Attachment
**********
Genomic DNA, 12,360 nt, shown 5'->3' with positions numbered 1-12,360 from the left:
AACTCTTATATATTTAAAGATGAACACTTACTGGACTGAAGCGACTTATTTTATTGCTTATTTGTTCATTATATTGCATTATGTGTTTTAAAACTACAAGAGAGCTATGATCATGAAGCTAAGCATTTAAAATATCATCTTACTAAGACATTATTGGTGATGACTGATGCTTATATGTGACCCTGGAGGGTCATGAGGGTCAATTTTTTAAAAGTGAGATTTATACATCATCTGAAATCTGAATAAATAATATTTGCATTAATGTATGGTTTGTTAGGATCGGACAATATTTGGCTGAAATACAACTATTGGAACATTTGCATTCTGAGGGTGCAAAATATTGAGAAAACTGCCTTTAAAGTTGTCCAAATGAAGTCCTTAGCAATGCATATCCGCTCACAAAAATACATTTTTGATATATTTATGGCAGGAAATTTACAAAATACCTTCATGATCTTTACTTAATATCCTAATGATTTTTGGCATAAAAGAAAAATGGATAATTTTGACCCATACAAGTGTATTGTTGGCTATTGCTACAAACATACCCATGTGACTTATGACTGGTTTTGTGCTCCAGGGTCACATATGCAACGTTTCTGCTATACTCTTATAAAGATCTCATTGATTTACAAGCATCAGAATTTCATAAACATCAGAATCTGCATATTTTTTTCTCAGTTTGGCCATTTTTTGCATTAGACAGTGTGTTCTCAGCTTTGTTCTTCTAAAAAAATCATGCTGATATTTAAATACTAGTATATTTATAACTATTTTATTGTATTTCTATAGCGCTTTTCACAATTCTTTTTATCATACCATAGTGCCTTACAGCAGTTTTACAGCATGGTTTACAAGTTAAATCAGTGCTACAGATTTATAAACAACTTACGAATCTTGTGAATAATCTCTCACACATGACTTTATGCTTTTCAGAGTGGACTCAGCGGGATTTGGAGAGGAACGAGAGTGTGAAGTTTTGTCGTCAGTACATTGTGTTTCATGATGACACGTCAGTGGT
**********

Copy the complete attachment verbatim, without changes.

Genomic DNA, 12,360 nt, shown 5'->3' with positions numbered 1-12,360 from the left:
AACTCTTATATATTTAAAGATGAACACTTACTGGACTGAAGCGACTTATTTTATTGCTTATTTGTTCATTATATTGCATTATGTGTTTTAAAACTACAAGAGAGCTATGATCATGAAGCTAAGCATTTAAAATATCATCTTACTAAGACATTATTGGTGATGACTGATGCTTATATGTGACCCTGGAGGGTCATGAGGGTCAATTTTTTAAAAGTGAGATTTATACATCATCTGAAATCTGAATAAATAATATTTGCATTAATGTATGGTTTGTTAGGATCGGACAATATTTGGCTGAAATACAACTATTGGAACATTTGCATTCTGAGGGTGCAAAATATTGAGAAAACTGCCTTTAAAGTTGTCCAAATGAAGTCCTTAGCAATGCATATCCGCTCACAAAAATACATTTTTGATATATTTATGGCAGGAAATTTACAAAATACCTTCATGATCTTTACTTAATATCCTAATGATTTTTGGCATAAAAGAAAAATGGATAATTTTGACCCATACAAGTGTATTGTTGGCTATTGCTACAAACATACCCATGTGACTTATGACTGGTTTTGTGCTCCAGGGTCACATATGCAACGTTTCTGCTATACTCTTATAAAGATCTCATTGATTTACAAGCATCAGAATTTCATAAACATCAGAATCTGCATATTTTTTTCTCAGTTTGGCCATTTTTTGCATTAGACAGTGTGTTCTCAGCTTTGTTCTTCTAAAAAAATCATGCTGATATTTAAATACTAGTATATTTATAACTATTTTATTGTATTTCTATAGCGCTTTTCACAATTCTTTTTATCATACCATAGTGCCTTACAGCAGTTTTACAGCATGGTTTACAAGTTAAATCAGTGCTACAGATTTATAAACAACTTACGAATCTTGTGAATAATCTCTCACACATGACTTTATGCTTTTCAGAGTGGACTCAGCGGGATTTGGAGAGGAACGAGAGTGTGAAGTTTTGTCGTCAGTACATTGTGTTTCATGATGACACGTCAGTGGT